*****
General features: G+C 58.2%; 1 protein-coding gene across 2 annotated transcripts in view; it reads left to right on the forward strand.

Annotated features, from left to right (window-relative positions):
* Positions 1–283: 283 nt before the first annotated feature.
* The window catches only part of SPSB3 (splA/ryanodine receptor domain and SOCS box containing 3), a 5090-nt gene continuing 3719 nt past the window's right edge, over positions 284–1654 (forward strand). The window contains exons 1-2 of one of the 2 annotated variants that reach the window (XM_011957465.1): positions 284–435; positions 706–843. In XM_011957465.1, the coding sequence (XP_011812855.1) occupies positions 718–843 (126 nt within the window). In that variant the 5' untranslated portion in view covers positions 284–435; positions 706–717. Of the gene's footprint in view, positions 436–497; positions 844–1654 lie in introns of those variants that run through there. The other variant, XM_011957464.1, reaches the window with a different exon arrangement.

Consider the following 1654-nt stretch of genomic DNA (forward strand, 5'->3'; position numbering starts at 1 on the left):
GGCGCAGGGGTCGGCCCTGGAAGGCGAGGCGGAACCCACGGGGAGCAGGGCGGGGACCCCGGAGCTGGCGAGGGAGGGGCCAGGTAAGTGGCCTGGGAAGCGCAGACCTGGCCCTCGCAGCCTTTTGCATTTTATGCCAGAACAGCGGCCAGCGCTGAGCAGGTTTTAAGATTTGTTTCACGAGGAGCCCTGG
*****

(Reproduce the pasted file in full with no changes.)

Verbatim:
General features: G+C 58.2%; 1 protein-coding gene across 2 annotated transcripts in view; it reads left to right on the forward strand.

Annotated features, from left to right (window-relative positions):
* Positions 1–283: 283 nt before the first annotated feature.
* The window catches only part of SPSB3 (splA/ryanodine receptor domain and SOCS box containing 3), a 5090-nt gene continuing 3719 nt past the window's right edge, over positions 284–1654 (forward strand). The window contains exons 1-2 of one of the 2 annotated variants that reach the window (XM_011957465.1): positions 284–435; positions 706–843. In XM_011957465.1, the coding sequence (XP_011812855.1) occupies positions 718–843 (126 nt within the window). In that variant the 5' untranslated portion in view covers positions 284–435; positions 706–717. Of the gene's footprint in view, positions 436–497; positions 844–1654 lie in introns of those variants that run through there. The other variant, XM_011957464.1, reaches the window with a different exon arrangement.

Consider the following 1654-nt stretch of genomic DNA (forward strand, 5'->3'; position numbering starts at 1 on the left):
GGCGCAGGGGTCGGCCCTGGAAGGCGAGGCGGAACCCACGGGGAGCAGGGCGGGGACCCCGGAGCTGGCGAGGGAGGGGCCAGGTAAGTGGCCTGGGAAGCGCAGACCTGGCCCTCGCAGCCTTTTGCATTTTATGCCAGAACAGCGGCCAGCGCTGAGCAGGTTTTAAGATTTGTTTCACGAGGAGCCCTGG